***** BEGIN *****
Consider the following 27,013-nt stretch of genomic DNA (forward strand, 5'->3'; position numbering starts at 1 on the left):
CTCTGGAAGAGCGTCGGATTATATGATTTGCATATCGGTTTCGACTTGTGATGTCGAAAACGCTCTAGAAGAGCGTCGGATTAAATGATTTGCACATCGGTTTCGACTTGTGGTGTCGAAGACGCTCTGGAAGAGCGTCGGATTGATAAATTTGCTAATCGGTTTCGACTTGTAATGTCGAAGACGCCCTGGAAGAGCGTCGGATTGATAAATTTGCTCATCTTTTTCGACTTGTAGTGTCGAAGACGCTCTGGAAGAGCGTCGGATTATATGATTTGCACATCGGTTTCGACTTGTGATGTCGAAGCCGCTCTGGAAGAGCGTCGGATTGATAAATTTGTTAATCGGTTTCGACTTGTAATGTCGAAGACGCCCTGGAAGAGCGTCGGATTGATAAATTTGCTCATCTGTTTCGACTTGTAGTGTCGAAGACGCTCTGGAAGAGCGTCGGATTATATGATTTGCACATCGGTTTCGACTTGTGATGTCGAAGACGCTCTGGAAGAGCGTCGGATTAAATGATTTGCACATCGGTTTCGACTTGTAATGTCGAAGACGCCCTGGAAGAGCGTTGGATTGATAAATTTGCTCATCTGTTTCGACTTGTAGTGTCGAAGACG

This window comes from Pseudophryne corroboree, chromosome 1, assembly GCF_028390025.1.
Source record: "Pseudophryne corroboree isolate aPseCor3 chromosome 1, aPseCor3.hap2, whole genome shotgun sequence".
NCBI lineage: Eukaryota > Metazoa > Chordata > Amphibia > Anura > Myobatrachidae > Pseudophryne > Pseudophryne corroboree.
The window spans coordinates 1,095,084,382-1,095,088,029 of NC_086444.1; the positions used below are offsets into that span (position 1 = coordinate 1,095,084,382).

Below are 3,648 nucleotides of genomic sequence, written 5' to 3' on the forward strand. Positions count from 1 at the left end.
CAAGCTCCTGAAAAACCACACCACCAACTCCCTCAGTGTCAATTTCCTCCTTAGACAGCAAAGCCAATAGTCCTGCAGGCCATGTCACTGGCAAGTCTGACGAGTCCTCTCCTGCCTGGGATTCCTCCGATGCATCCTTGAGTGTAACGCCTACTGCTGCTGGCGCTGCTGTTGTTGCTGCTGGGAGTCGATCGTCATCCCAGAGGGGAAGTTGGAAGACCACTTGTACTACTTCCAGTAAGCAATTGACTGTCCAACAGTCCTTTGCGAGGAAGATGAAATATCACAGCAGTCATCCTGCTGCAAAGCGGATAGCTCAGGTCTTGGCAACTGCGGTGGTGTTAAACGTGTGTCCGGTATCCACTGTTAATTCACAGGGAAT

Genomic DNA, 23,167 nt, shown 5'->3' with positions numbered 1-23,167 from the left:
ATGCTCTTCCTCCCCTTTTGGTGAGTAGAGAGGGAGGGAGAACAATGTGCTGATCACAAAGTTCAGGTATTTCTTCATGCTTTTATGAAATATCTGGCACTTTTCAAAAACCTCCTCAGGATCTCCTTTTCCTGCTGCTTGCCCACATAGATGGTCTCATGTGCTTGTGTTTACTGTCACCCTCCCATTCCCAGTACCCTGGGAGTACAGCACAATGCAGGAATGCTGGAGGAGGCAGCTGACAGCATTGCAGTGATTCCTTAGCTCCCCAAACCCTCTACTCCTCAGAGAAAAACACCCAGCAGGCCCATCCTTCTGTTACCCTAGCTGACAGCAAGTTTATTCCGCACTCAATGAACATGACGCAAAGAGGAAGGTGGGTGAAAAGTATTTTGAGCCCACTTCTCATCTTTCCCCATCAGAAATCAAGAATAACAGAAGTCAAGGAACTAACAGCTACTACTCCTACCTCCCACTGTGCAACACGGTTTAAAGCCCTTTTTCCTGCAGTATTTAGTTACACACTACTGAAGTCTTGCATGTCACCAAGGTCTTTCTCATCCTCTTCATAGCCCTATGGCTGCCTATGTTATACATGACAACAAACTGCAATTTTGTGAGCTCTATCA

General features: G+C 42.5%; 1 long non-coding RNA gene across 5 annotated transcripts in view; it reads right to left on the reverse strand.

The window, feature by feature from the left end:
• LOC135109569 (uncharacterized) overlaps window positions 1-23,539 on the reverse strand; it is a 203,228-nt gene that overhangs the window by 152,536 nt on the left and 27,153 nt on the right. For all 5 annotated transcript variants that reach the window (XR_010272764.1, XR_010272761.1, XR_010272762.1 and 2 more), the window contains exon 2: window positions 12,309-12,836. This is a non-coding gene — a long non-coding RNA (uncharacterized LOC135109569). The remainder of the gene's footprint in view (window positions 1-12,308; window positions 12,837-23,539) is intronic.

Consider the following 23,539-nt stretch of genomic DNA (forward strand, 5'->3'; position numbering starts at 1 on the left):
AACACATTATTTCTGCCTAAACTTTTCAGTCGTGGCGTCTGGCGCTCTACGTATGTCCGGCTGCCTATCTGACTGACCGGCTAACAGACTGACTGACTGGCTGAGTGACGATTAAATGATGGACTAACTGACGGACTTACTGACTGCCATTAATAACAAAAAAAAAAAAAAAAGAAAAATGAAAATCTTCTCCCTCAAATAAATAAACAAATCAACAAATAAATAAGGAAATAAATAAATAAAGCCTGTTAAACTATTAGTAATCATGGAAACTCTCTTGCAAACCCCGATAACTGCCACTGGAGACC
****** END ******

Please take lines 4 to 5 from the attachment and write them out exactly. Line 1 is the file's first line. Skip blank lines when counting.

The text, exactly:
Source record: "Pseudophryne corroboree isolate aPseCor3 chromosome 1, aPseCor3.hap2, whole genome shotgun sequence".
NCBI lineage: Eukaryota > Metazoa > Chordata > Amphibia > Anura > Myobatrachidae > Pseudophryne > Pseudophryne corroboree.